Judges’ Queries and Presenter’s Replies

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Presentation Discussion

  • Icon for: Glenn Page

    Glenn Page

    Evaluator
    May 22, 2012 | 11:46 a.m.

    Greetings all – this looks great – and well presented. Given rain water harvesting requires cultural acceptance and potentially has health impacts – what some time tested solutions for dealing with these and other “acceptance” issues at the community scale?

  • Icon for: Andrew Tirrell

    Andrew Tirrell

    Presenter
    May 23, 2012 | 10:38 p.m.

    Thanks so much for the comments! We are well aware of the challenges of acceptance issues, and it is one of the reasons why an interdisciplinary approach is so crucial to complex problems such as these. It is essential to solve not only the natural science problems (the technical solutions to the hydrological issues) but also the socio-political challenges. In the case of RWH, cultural acceptance can come only through user-driven adoption aided by smart policies, such as economic incentives, partnerships with community organizations, and awareness-raising efforts about the advantages of RWH. The health impacts are, as you note, a serious concern, especially for potable use. We are considering this question carefully, and it may be the case that non-potable use is far more beneficial (and carries far fewer risks) given the limited collection capacity and the high up-front costs to installing a potable-grade system.

  • Further posting is closed as the competition has ended.

  1. Andrew Tirrell
  2. http://www.igert.org/profiles/4692
  3. Graduate Student
  4. Presenter’s IGERT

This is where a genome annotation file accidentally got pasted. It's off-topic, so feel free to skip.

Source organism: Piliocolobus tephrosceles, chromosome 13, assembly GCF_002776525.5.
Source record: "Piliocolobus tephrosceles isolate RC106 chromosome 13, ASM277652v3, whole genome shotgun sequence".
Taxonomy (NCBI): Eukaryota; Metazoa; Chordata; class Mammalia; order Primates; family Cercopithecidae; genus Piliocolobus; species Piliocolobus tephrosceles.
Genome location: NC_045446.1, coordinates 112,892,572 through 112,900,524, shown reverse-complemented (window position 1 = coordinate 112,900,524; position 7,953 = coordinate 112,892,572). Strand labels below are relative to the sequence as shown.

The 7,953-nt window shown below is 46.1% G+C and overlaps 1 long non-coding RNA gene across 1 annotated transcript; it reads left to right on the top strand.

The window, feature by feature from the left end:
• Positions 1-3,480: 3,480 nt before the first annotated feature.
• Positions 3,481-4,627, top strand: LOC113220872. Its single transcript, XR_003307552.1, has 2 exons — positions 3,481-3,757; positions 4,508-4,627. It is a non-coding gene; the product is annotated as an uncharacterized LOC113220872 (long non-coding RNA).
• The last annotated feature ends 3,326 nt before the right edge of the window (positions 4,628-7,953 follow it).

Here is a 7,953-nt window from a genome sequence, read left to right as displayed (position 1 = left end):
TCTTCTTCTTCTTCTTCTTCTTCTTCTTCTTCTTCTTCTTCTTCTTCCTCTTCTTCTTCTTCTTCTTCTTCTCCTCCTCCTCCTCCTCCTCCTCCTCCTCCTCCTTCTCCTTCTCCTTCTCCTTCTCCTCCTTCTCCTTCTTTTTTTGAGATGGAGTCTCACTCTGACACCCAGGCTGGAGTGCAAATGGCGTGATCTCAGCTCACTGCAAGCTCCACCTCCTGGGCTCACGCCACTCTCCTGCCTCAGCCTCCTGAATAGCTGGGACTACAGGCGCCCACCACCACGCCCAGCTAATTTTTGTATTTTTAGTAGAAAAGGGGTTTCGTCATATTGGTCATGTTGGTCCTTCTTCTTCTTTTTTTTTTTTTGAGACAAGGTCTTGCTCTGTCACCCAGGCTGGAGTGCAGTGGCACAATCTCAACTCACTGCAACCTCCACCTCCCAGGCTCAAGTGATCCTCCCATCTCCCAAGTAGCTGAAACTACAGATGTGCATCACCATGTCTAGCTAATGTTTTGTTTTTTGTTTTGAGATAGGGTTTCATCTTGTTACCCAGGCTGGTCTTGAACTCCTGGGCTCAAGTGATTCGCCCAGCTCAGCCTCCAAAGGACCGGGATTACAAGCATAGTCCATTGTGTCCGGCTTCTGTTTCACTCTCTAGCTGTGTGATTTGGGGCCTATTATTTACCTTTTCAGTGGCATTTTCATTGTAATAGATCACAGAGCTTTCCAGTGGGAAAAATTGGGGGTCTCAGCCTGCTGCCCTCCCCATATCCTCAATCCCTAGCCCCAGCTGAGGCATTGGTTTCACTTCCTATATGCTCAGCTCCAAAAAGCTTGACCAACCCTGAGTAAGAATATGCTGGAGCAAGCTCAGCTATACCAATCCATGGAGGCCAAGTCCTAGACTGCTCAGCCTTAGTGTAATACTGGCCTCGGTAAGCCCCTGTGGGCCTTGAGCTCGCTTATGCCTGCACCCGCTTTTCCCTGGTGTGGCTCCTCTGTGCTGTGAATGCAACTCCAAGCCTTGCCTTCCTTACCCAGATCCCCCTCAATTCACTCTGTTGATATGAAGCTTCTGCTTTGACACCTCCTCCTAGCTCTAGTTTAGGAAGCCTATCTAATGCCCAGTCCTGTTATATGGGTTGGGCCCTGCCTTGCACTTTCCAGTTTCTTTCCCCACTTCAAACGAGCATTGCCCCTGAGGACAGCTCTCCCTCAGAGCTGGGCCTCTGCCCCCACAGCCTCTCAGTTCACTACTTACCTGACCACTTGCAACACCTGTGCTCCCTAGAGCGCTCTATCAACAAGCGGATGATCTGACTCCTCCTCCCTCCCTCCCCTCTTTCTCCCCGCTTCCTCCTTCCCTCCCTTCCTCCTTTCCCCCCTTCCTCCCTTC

5. Tufts University
  1. Meghan Flanagan
  2. http://www.igert.org/profiles/4842
  3. Graduate Student
  4. Presenter’s IGERT
  5. Tufts University
  1. Jory Hecht
  2. http://www.igert.org/profiles/4844
  3. Graduate Student
  4. Presenter’s IGERT
  5. Tufts University
  1. Laura Kuhl
  2. http://www.igert.org/profiles/4843
  3. Graduate Student
  4. Presenter’s IGERT
  5. Tufts University

Drought in Dixieland: Managing Water Shortage in the ACF Basin

The Apalachicola/Chattahoochee/Flint River Basin, the subject of a tri-state legal dispute between Alabama, Florida, and Georgia, has experienced serious water shortages in recent years. In addition to resolving the ongoing federal court litigation regarding the basin, there are several water management options that may ameliorate these shortage issues and ease tensions between the states. For example, one option that is currently being explored is the use of rain water harvesting, in both residential and industrial settings, in order to limit the amount of water drawn from the basin for potable, personal, and commercial use. Another option for improving water use management during drought is through the Flint Basin Drought Protection Act, which states that Georgia may buy water from farmers in an anticipated drought year. Many research questions arise pertaining to this law, including the range of possible adaptation strategies for farmers and irrigation practices. Our poster will examine several such water management alternatives, and suggests the potential impacts, positive and negative, that they may have on the ecology of the basin and on social and economic factors within these three states. We hope that through our findings we may suggest relevant policy recommendations for water management authorities within the basin.